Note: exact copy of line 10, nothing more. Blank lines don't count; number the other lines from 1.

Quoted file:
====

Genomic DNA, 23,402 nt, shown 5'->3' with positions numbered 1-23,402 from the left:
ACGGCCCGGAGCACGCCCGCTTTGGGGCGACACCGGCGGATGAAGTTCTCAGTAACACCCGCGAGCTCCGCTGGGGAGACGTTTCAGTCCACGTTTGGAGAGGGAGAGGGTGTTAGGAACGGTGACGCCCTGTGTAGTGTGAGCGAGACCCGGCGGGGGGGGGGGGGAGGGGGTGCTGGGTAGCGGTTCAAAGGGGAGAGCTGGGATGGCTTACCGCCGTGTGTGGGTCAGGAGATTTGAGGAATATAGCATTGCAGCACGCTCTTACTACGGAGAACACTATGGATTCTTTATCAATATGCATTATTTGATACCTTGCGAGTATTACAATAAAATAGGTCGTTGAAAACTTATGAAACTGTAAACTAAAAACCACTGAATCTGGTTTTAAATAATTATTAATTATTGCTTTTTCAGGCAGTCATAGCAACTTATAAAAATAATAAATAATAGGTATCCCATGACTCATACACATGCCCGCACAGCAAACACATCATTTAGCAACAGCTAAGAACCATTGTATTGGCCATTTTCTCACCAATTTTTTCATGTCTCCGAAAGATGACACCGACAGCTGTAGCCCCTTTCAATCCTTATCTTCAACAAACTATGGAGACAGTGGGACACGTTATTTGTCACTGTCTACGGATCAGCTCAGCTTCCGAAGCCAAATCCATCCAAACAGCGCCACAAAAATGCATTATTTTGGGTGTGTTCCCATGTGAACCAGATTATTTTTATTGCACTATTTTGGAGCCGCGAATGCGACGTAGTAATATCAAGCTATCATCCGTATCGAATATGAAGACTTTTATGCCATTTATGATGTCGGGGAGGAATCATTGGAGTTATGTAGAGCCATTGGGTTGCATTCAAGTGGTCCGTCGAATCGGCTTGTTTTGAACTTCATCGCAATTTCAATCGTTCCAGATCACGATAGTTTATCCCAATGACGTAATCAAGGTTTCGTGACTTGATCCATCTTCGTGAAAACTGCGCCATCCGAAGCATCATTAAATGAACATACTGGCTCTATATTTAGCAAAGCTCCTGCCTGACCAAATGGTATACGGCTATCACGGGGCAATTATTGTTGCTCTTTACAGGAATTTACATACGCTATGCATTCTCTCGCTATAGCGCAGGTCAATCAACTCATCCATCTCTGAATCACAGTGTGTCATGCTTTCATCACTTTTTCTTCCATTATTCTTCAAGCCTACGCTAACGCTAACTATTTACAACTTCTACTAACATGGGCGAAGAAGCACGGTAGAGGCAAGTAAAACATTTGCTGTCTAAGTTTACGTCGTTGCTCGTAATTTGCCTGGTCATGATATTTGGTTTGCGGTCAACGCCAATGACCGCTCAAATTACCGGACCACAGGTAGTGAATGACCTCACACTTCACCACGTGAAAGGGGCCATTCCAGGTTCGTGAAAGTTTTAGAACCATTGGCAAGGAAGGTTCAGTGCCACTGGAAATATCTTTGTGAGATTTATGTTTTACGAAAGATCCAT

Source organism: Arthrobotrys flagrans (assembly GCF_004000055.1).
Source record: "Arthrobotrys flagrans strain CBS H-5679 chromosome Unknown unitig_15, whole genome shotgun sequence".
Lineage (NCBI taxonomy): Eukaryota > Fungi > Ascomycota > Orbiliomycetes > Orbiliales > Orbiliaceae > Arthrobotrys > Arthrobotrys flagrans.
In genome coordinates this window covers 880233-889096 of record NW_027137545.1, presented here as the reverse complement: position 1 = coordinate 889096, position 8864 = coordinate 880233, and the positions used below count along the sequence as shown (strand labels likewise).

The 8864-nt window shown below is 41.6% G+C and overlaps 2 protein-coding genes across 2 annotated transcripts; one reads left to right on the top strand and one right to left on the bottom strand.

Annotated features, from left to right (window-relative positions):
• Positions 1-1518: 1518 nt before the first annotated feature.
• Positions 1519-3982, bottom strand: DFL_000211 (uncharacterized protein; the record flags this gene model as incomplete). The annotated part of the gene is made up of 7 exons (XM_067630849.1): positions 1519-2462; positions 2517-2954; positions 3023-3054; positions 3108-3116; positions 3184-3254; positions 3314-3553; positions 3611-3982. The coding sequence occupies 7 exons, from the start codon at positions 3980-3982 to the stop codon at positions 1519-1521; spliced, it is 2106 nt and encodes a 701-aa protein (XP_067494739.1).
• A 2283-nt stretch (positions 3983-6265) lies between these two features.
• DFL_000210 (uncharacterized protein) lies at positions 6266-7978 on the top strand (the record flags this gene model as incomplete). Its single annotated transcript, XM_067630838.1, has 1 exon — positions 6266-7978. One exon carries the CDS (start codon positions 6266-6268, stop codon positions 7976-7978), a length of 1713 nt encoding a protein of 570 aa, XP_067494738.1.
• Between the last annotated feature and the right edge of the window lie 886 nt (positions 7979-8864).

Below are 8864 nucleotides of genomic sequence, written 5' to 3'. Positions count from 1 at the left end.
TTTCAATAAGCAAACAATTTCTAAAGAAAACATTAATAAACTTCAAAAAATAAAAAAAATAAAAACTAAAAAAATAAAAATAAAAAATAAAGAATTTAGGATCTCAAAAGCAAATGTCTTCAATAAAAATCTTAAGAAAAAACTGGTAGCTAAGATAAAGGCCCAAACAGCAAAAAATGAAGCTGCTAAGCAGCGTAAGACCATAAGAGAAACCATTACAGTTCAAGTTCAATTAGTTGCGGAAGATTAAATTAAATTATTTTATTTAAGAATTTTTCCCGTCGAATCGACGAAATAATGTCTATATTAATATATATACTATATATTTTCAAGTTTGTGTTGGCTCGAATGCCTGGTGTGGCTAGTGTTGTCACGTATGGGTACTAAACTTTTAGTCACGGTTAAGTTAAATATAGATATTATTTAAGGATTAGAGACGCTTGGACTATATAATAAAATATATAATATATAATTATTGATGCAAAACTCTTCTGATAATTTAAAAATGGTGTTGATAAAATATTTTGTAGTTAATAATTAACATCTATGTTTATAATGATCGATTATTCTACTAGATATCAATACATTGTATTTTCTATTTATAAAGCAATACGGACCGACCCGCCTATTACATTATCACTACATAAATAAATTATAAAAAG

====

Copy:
• Positions 1519-3982, bottom strand: DFL_000211 (uncharacterized protein; the record flags this gene model as incomplete). The annotated part of the gene is made up of 7 exons (XM_067630849.1): positions 1519-2462; positions 2517-2954; positions 3023-3054; positions 3108-3116; positions 3184-3254; positions 3314-3553; positions 3611-3982. The coding sequence occupies 7 exons, from the start codon at positions 3980-3982 to the stop codon at positions 1519-1521; spliced, it is 2106 nt and encodes a 701-aa protein (XP_067494739.1).